What form does the mid-life meltdown of the average highpowered Manhattan businessperson take? An Ironman triathlon, perhaps. A spree of chainsaw murders. Or a 90-minute symphonic album recorded with five choirs in four countries, and promoted in the UK by the team who do press for Guns N’ Roses.
Chandrika Tandon, 63, is one of the most powerful management consultants in New York. She once saved a crashed bank which was sold for $61. During the financial crisis, she was the queen of the corporate restructure. It was the easiest time, she tells me, because for once she had no choice but to turn work down. She’d worked in Japan and war-torn Beirut. When it all got too much she took time out, and read 2,000 books for answers, from Eckhart Tolle to Buddha. She decided they all said the same thing. She puts it this way: “We are radiant beings, wrapped in bandages.” It was time to call the Indian masters, and learn to compose…
Tandon was born in Madras and arrived in the US in 1979, the first woman without an American college degree to be hired by management consultancy McKinsey. She set foot in the New York winter in a saree and open-toed sandals.
As one of McKinsey’s first female partners, she stepped up: John Molloy’s Dress For Success told her bow ties were in, so that’s what she wore, with a thick, brown woollen suit and a four-dollar shirt (because she still thought in rupees). McKinsey gave you $5,000 when you started – she spent half of it on a stereo system and $1,800 on a Martin guitar. She’d shipped her vast vinyl collection over from India: all the western stuff that had broken through there, from King Crimson to Roberta Flack. She loved the Irish singalongs at O’Flanagan’s on 1st Ave.
Music and corporate restructuring are not such odd bedfellows. Tandon, a “Type A perfectionist” with a mathematical brain, was driven by an obsession with results. When she decided to train her voice, she set off at 3.30am every Saturday for lessons in Connecticut, arriving back home before her baby daughter woke up. She identified the gurus of raga music, and flew to India for ten days at a time to immerse herself in the rules of its mindboggling melodic modes.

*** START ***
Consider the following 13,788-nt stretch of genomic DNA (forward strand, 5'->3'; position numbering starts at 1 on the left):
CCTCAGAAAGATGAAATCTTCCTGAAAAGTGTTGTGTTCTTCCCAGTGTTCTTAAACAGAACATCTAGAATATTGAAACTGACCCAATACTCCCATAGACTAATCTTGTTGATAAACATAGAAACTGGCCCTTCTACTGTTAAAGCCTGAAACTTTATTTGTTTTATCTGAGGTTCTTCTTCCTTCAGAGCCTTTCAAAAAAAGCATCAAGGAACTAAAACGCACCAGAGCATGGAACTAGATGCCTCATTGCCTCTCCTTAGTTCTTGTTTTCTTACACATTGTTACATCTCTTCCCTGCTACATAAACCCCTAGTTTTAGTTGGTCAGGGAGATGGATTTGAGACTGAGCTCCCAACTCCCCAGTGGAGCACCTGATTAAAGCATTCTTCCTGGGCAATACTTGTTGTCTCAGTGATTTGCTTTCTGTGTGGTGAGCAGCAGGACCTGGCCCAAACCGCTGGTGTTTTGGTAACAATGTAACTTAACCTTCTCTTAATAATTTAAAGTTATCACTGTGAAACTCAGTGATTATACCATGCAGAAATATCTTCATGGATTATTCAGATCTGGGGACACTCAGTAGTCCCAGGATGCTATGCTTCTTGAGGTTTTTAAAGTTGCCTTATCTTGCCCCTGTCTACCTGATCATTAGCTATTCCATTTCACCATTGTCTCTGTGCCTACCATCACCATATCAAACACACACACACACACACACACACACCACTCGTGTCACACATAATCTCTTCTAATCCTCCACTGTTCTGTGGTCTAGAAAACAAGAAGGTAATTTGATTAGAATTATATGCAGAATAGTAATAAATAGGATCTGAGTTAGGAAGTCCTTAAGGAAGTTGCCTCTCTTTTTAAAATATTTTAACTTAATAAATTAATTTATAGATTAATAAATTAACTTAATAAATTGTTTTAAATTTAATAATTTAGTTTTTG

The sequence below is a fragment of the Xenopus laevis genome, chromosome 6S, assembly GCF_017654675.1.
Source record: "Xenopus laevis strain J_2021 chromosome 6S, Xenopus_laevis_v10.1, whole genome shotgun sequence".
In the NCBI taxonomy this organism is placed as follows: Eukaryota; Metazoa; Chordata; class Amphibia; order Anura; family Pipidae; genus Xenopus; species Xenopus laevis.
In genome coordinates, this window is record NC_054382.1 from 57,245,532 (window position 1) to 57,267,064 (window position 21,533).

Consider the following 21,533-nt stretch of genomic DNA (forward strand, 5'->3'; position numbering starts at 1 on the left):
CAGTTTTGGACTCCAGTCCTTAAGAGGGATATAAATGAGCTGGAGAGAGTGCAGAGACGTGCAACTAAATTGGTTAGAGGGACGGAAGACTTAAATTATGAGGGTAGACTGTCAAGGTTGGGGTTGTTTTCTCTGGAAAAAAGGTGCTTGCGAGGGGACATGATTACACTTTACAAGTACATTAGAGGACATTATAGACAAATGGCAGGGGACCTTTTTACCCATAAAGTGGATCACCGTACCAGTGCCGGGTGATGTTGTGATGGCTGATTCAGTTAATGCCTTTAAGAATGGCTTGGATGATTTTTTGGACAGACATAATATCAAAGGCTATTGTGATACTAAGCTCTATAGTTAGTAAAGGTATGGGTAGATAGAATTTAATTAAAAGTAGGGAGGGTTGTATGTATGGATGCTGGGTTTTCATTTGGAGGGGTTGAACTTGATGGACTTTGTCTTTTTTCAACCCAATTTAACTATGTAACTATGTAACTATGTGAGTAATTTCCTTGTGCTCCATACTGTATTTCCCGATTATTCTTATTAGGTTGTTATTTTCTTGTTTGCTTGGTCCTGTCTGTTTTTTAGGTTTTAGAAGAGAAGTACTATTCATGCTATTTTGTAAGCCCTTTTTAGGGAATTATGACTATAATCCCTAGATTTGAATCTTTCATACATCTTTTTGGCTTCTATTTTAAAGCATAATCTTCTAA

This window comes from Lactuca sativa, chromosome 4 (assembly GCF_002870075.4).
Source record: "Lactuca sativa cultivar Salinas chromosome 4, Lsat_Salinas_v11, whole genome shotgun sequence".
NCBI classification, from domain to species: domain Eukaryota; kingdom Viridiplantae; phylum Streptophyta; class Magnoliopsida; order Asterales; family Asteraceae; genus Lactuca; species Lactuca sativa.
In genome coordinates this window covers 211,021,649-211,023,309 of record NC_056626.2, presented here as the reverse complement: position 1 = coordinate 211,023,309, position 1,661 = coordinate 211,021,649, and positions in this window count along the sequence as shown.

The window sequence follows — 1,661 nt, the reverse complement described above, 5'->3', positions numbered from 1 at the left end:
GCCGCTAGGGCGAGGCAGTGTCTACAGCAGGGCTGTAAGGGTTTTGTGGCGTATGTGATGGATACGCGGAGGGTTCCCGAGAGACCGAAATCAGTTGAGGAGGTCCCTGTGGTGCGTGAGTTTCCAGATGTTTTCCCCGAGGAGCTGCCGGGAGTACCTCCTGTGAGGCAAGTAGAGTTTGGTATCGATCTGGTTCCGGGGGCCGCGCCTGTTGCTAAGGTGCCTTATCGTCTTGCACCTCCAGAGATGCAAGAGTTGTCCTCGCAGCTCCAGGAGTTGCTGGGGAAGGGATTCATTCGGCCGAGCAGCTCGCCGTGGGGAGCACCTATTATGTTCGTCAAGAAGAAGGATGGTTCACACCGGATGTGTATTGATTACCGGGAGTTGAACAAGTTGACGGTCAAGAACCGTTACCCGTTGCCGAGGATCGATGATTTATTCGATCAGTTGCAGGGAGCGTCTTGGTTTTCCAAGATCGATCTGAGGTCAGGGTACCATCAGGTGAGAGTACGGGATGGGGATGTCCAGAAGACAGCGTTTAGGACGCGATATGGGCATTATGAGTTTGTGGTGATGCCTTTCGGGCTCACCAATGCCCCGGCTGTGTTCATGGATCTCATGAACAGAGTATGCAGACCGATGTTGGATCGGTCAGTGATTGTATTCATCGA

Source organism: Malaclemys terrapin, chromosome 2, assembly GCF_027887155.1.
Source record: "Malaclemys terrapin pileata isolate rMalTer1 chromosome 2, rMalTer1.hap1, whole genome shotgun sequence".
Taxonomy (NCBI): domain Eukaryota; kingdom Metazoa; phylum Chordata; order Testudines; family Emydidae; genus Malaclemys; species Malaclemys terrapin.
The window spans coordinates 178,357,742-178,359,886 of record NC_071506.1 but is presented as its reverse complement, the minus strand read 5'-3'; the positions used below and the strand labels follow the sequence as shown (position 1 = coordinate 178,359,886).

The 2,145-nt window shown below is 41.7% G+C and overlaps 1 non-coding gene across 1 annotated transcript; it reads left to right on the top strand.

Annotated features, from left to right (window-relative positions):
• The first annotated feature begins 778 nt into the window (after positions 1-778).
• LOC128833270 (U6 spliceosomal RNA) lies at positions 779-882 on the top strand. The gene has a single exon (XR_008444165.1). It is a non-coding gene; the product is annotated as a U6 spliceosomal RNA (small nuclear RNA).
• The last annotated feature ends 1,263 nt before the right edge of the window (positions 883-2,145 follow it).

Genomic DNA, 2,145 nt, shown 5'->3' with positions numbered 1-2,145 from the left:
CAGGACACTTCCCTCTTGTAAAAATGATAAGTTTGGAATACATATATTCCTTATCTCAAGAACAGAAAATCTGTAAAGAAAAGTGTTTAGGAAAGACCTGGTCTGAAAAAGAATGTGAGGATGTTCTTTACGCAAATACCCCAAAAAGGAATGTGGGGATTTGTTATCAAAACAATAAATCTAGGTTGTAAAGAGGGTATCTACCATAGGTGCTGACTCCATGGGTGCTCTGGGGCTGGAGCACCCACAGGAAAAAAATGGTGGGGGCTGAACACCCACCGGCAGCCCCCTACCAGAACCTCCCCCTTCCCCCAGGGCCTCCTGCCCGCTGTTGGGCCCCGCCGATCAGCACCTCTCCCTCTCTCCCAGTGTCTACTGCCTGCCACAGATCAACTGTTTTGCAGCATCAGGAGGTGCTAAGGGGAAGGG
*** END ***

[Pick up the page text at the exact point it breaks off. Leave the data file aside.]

“Do-do-DO-do-do,” she sings to me, in a posh Chinese restaurant. More chat, over Michelin-starred mushrooms, of quarter-tones and micro-tones. I’d heard this about Indian music, which changed the life of jazz musicians such as John McLaughlin – the mindbending possibilities of all those scales (so many notes to pick from) and the enlightened pursuit of The Note, which when “found” feels like hitting a resonant frequency between your lungs and the cosmos. How could a western jazzer ever go back from that? How could a stressed-out management consultant ever go back?
Money and music go well together, too. After her time with the Indian masters (back in her home country, she’d rent one house for them, one for herself, and one in between for lessons) Tandon set up a record label. Three albums followed (and a Grammy nomination) but nothing on the scale of the new one, Shivoham – The Quest, which is a bit like a rock opera, incorporating western classical strings, Gregorian chant, Irish folk song and, on one track, the rhythms of Jesus Christ Superstar. She recorded large chunks in Abbey Road. The choir sang one phrase a bit fuzzy – so she hired another choir in New York just to tape the line again. The drive behind the project – which cost a fortune to make, and won’t make a fortune back – is a spiritual one. Tandon wants everyone who hears it to lose their bandages, too.
Nowadays, she sits on boards at NYU, Yale, Berklee and the Lincoln Centre. She still travels a lot, but she has 10,064 songs on her iPod and a pair of noise-cancelling headphones. If batteries fail and she can’t access the exact Mary Hopkins track she wants, four hours across the Indian Ocean, it is a bad day. But she has two powerpacks in her handbag, to prevent such a mishap.
Shivoham – The Quest is released on 24 November through Soul Chants Music
This article appears in the 25 Oct 2017 issue of the New Statesman, Poor Britannia